An endearing chuckle escapes from Commanday upon recalling a certain story about the home. After Catherine inherited the house from her mother, Amelia Aubichon Petit, she was fixated on permanently moving the kitchen stove. As Commanday recounts, Catherine was an “able woman” who took to the task all on her own, including building a new chimney that would scale through two stories and an attic before reaching the roof. But Commanday says Catherine caved into the ways of the 19th century and its views on women in society. “You know it wasn’t ladylike to be climbing around, seen on the roof, finishing your own chimney,” Commanday laughed. “So, she hired somebody to go out on the roof to finish it even though she was perfectly able to do it herself.”
While Commanday’s and Stevens’ family stories remain vibrant in the southern Washington hamlet of Ilwaco, it’s about 30 miles north in the community of Bay Center—home of the Chinook Indian Nation headquarters— where Chairman of the tribe, Ray Gardner looks on with pride. “I’m very proud to say [Commanday’s family] are from Chinook people and that they promote that lineage within themselves, even making sure their children are enrolled and keeping their traditions and cultures alive.”
According to Commanday, Stevens was a 1/16th enrolled citizen of the Chinook Indian Nation; she is listed as an 1/8th. All three of her children are members of the tribe that today represents a citizenry of an estimated 3,000 people. Yet, the Chinook are not considered a federally recognized Indian Nation—a status people like Gardner have doggedly been fighting to obtain over the years.
Like many tribes across North America, the Chinook people lost their lands to white encroachment in the 19th and 20th centuries. By the 1950’s the Chinook Nation dissolved under federal termination policies designed to assimilate Native Peoples into white society. In 2001, the U.S. Department of the Interior initially granted the tribe federal recognition. Yet, it’s unclear why this status was overturned under George W. Bush’s administration in 2002. Since then, Gardner and other tribal leaders have been engaged in regaining their formal recognition as a sovereign tribal government—a status that would open the doors to a host of federal Indian entitlement programs linked to trust lands, low to no-cost healthcare, education benefits, housing assistance, and gaming opportunities.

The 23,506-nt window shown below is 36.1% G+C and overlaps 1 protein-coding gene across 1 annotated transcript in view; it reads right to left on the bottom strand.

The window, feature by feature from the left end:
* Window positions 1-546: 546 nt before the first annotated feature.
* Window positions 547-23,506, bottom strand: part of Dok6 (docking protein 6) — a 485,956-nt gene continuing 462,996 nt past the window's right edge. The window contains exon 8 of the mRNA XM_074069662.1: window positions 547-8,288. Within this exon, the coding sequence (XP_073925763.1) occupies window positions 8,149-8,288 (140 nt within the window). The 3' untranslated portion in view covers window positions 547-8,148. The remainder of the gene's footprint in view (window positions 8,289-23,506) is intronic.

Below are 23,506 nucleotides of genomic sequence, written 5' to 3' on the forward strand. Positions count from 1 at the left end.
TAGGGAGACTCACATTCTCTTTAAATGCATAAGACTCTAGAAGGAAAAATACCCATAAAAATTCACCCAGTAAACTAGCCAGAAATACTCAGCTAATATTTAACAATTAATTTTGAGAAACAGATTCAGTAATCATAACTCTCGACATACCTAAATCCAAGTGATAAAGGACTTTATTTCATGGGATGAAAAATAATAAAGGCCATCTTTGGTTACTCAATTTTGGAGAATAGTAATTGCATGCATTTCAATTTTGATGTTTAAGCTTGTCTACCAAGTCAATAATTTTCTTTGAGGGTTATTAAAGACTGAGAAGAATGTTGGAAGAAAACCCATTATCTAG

In an editorial published in Ilwaco’s local newspaper, the Chinook Observer, it described the tribe’s federal government wrangling as “unjust” and brought similar comparison to Stevens’ untimely death. “The innocent suffer while the guilty often go free,” the editorial read. “Will it be any different this time?” Despite these correlations that have been drawn in the aftermath of Stevens’ death, Gardner says he’s been able to take the “good with the bad” in embracing the discovery of the ambassador’s tribal heritage. One instance came in the outpouring of support he received from tribal leaders across the Pacific Northwest and as far north as Canada’s First Nation’s in British Columbia. A special message was even sent by Grand Chief Edward John who currently chairs the UN Permanent Forum on the Rights of Indigenous Issues. Gardner said, “Everyone that has come into contact with [Stevens] throughout his life, has had nothing but praise. Even in the fact that it’s bringing nations in the north of the border with nations in the south of the border, shows how far he’s reached out.”
In an email, Commanday echoed similar sentiments. “Someone said to me that Comcomly was bridging the space between two cultures in his kind reception and aid to Lewis & Clark, just as my Chris was doing in his work in the Middle East,” she wrote. “I thought that was an interesting idea, but later remembered that the Chinook’s reward for the Chinooks’ kindness, ultimately, was to be rounded up off their property.”